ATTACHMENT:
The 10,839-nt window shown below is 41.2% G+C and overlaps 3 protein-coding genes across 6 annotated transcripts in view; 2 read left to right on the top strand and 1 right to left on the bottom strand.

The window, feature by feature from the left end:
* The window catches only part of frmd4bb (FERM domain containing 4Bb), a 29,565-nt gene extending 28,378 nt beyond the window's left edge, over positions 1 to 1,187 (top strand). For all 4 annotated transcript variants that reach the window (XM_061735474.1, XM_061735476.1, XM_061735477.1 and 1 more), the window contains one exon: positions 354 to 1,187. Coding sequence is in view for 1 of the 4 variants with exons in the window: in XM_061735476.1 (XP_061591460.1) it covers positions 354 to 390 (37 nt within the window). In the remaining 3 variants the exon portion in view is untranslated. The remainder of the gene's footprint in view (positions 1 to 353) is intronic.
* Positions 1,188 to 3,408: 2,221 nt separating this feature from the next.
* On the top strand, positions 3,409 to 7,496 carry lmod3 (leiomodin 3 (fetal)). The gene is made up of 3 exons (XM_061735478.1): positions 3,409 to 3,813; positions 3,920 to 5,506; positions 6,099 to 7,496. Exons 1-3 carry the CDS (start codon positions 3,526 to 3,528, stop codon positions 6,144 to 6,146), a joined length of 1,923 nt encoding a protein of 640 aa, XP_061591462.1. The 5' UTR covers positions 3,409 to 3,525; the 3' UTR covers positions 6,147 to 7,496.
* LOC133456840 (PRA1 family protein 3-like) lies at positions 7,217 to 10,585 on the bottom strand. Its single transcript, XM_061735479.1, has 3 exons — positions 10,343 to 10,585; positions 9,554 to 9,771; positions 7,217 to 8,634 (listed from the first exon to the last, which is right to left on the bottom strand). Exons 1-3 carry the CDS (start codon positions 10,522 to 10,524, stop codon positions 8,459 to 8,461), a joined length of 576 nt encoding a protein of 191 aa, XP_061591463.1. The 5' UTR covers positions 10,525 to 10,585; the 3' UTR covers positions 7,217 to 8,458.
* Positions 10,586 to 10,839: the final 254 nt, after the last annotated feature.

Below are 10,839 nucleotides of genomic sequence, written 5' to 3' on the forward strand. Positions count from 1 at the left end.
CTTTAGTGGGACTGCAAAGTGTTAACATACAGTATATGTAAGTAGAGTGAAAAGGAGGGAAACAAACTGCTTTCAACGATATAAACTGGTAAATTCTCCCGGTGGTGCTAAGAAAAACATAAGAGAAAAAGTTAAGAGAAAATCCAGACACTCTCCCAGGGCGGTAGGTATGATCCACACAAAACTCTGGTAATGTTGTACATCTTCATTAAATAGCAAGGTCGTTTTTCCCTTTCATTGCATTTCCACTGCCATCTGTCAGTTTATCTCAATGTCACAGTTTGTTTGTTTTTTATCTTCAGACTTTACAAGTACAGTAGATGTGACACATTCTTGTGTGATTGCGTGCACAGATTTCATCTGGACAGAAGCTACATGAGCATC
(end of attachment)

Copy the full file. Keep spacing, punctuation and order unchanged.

The 10,839-nt window shown below is 41.2% G+C and overlaps 3 protein-coding genes across 6 annotated transcripts in view; 2 read left to right on the top strand and 1 right to left on the bottom strand.

The window, feature by feature from the left end:
* The window catches only part of frmd4bb (FERM domain containing 4Bb), a 29,565-nt gene extending 28,378 nt beyond the window's left edge, over positions 1 to 1,187 (top strand). For all 4 annotated transcript variants that reach the window (XM_061735474.1, XM_061735476.1, XM_061735477.1 and 1 more), the window contains one exon: positions 354 to 1,187. Coding sequence is in view for 1 of the 4 variants with exons in the window: in XM_061735476.1 (XP_061591460.1) it covers positions 354 to 390 (37 nt within the window). In the remaining 3 variants the exon portion in view is untranslated. The remainder of the gene's footprint in view (positions 1 to 353) is intronic.
* Positions 1,188 to 3,408: 2,221 nt separating this feature from the next.
* On the top strand, positions 3,409 to 7,496 carry lmod3 (leiomodin 3 (fetal)). The gene is made up of 3 exons (XM_061735478.1): positions 3,409 to 3,813; positions 3,920 to 5,506; positions 6,099 to 7,496. Exons 1-3 carry the CDS (start codon positions 3,526 to 3,528, stop codon positions 6,144 to 6,146), a joined length of 1,923 nt encoding a protein of 640 aa, XP_061591462.1. The 5' UTR covers positions 3,409 to 3,525; the 3' UTR covers positions 6,147 to 7,496.
* LOC133456840 (PRA1 family protein 3-like) lies at positions 7,217 to 10,585 on the bottom strand. Its single transcript, XM_061735479.1, has 3 exons — positions 10,343 to 10,585; positions 9,554 to 9,771; positions 7,217 to 8,634 (listed from the first exon to the last, which is right to left on the bottom strand). Exons 1-3 carry the CDS (start codon positions 10,522 to 10,524, stop codon positions 8,459 to 8,461), a joined length of 576 nt encoding a protein of 191 aa, XP_061591463.1. The 5' UTR covers positions 10,525 to 10,585; the 3' UTR covers positions 7,217 to 8,458.
* Positions 10,586 to 10,839: the final 254 nt, after the last annotated feature.

Below are 10,839 nucleotides of genomic sequence, written 5' to 3' on the forward strand. Positions count from 1 at the left end.
CTTTAGTGGGACTGCAAAGTGTTAACATACAGTATATGTAAGTAGAGTGAAAAGGAGGGAAACAAACTGCTTTCAACGATATAAACTGGTAAATTCTCCCGGTGGTGCTAAGAAAAACATAAGAGAAAAAGTTAAGAGAAAATCCAGACACTCTCCCAGGGCGGTAGGTATGATCCACACAAAACTCTGGTAATGTTGTACATCTTCATTAAATAGCAAGGTCGTTTTTCCCTTTCATTGCATTTCCACTGCCATCTGTCAGTTTATCTCAATGTCACAGTTTGTTTGTTTTTTATCTTCAGACTTTACAAGTACAGTAGATGTGACACATTCTTGTGTGATTGCGTGCACAGATTTCATCTGGACAGAAGCTACATGAGCATC